NFT as collateral. A new way to borrow and lend in crypto

NFTs (non-fungible tokens) have been a buzzword for the past couple of years. But let’s start with the basics. What does NFT actually mean? The “non-fungible” part means that each NFT is unique. You usually cannot trade one NFT directly with another, as they are not identical. For this reason, NFTs are often used in the form of collectibles and art. The token part means that it is executed via a smart contract and is live on a blockchain to represent a property register. NFTs are generally categorized as illiquid assets, and the price varies depending on the buyer’s willingness to pay for that art or collectible. However, in this article prospective use cases of NFTs in the Challenge world will be explored and discussed. But before that, let’s talk about some out-of-the-box use cases of NFTs.

Using NFTs as a collectible is a popular approach on almost every blockchain networks. However, this is only the starting point. It’s simple to understand and uncomplicated. Users can still use these collectibles as avatars (eg, Twitter) if the website supports it. There may be many more use cases in the future.

Another way to use NFTs is in the music industry. It is a known fact that the intermediary between the composer and the listener generally earns more than the artist himself. NFTs can open a new world for composers to interact directly with their audience through dedicated platforms. Still, platforms can earn revenue through royalties (eg, 5% or 10%), but most revenue will go to composers. In addition, to appreciate long-time fans, a special discount for concerts or exclusive events can be applied to NFT holders. In March 2021, Kings of Leon released an album titled “When you see yourself”, with sales of several hundred Ethereum. Six “Golden Ticket” auctions, guaranteeing the owner four front-row seats to one show from each landmark Kings Of Leon tour for life, also brought in a significant portion of the revenue.

NFTs have already been used in metaverses, and it is estimated that metaverses will grow exponentially. Goldman Sachs sees the Metaverse as $8 trillion opportunity in the future. The use of NFTs is also expected to increase. NFTs such as skins, clothes, goods, etc. can be sold on the market and can be assigned to the user’s wallet to be transferred from one metaverse to another. Interoperability between metaverses will allow users to experience a wide range of metaverses and take their digital assets with them.

Integration of NFTs with the Challenge world has already begun. We have seen that some decentralized exchanges (DEXs) use NFTs to increase farm pool returns or reduce trading fees. Also on Pancake Swap (a decentralized exchange running on the Binance smart chain), we saw that the DEX also opened its own NFT market. Additionally, users can also be rewarded with NFTs as we saw in the example of genius yield Initial Pool Offering (ISPO). If one has delegated a minimum of 500 ADA for more than 28 eras, then the delegator has qualified for the Diamond Hands NFT. ISPO NFTs will have the unique utility to unlock the GENS staking rewards program for acquired GENS.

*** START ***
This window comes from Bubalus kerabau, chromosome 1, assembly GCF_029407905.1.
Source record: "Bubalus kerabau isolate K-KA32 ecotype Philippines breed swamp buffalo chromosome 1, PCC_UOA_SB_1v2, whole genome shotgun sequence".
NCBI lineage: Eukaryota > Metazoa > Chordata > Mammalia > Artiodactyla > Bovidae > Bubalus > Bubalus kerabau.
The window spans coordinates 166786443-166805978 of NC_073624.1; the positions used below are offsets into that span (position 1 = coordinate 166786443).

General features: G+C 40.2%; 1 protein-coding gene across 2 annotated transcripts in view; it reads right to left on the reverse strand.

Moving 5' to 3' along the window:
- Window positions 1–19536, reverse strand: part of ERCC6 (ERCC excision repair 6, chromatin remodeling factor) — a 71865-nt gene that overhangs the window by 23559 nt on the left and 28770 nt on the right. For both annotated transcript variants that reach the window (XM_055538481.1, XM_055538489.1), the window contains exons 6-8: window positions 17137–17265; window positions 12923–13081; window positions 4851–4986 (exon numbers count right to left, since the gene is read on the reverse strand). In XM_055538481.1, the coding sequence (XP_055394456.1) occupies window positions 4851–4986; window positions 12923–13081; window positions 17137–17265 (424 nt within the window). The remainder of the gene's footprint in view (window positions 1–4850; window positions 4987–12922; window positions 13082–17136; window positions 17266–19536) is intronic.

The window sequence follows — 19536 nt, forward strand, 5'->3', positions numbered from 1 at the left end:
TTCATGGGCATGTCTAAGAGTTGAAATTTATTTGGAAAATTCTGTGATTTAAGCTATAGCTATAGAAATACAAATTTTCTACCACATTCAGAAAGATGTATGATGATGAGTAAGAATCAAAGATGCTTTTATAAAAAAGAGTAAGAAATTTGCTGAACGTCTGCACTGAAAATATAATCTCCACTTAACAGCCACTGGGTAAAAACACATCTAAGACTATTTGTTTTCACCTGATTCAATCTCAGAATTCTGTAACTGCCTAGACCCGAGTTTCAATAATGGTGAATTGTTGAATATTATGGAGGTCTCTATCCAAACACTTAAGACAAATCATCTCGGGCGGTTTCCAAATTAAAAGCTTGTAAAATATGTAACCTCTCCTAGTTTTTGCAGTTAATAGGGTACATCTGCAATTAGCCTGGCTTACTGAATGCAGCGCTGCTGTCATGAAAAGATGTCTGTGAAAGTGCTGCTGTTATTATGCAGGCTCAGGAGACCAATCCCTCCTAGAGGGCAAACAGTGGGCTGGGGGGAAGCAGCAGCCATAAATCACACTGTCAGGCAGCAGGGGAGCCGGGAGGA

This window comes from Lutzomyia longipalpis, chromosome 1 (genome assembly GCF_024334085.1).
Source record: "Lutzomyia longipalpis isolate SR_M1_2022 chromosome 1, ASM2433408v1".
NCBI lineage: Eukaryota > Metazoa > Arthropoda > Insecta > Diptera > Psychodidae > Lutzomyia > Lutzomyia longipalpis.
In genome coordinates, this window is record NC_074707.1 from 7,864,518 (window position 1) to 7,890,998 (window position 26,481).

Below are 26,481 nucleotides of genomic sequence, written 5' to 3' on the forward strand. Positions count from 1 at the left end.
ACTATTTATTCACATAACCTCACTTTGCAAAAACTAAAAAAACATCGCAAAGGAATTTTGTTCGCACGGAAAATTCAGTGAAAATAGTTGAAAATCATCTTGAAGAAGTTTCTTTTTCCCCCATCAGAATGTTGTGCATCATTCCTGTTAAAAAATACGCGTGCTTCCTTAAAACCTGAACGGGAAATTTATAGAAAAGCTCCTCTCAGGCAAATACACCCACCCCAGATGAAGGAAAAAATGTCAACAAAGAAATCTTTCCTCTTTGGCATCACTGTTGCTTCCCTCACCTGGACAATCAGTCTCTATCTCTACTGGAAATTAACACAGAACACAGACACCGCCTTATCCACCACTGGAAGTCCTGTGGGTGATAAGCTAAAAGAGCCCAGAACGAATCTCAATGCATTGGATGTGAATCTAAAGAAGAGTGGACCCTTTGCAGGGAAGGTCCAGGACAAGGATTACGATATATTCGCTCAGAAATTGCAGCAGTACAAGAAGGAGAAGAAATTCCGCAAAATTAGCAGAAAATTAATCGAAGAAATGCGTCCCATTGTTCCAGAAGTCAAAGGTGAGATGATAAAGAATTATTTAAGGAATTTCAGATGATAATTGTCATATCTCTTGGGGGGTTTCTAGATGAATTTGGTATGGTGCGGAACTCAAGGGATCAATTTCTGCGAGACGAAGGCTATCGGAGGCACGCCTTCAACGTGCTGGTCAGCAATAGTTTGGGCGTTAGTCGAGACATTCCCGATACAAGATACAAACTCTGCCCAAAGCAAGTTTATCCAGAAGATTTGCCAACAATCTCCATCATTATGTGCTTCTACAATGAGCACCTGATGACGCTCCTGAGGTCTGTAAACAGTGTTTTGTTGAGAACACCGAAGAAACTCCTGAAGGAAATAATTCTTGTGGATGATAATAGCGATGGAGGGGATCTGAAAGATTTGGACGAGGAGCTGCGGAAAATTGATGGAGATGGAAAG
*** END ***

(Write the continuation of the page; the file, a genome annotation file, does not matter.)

In lending and borrowing protocols, we have seen protocols that use cryptocurrencies as collateral. One of the best-known examples of such platforms is AAVE. AAVE works on different blockchains and allows to provide assets and earn interest on them. For example, at the time of writing, the annual percentage Yield (APY) of ETH is 0.73%. APY is the actual rate of return earned on an investment, taking into account the effect of compound interest. Moreover, one can also borrow assets and pay interest on the principal amount.

While we’ve recently seen centralized borrowing and lending protocols, namely Celsius, go through bankruptcy proceedings, decentralized ones, for example, AAVE have performed very well in turbulent markets and have proven that decentralized market players are here to stay. We are now starting to see protocols launch that use NFTs as collateral, however, this method has not yet been widely used. One of the main reasons is that NFTs are generally illiquid assets. Using them as collateral can be difficult, because if there is no buyer for that NFT, the value of that collateral cannot be estimated.

One of the original ideas came recently from Fluid tokens. In peer-to-pool NFT lending platforms, borrowers place their NFTs in a smart contract and receive the required loan amount from the pool of liquidity comprising the assets deposited by the lenders. Moreover, since the lender and the borrower can decide when the loan must be repaid in full, the borrower can, at any time, repay the loan before its due date. Yet, the loan can be repaid even after expiration, provided the lender has not claimed the NFT collateral.


These ideas from Fluid Tokens are groundbreaking and could have a significant impact on lending and borrowing protocols.

NFTs have come a long way from the beginning as basic collectibles, and are now expanding in form and function with many possibilities for future uses. Integration of NFTs with the Challenge world and the potential use of NFTs as collateral is a new and exciting concept, and one that many NFT fans and owners will be interested in keeping an eye on. While using NFTs as collateral poses some challenges, we are now beginning to see how builders, like the developers of Fluid Tokens, can address issues and provide viable solutions that continue to move the space forward.

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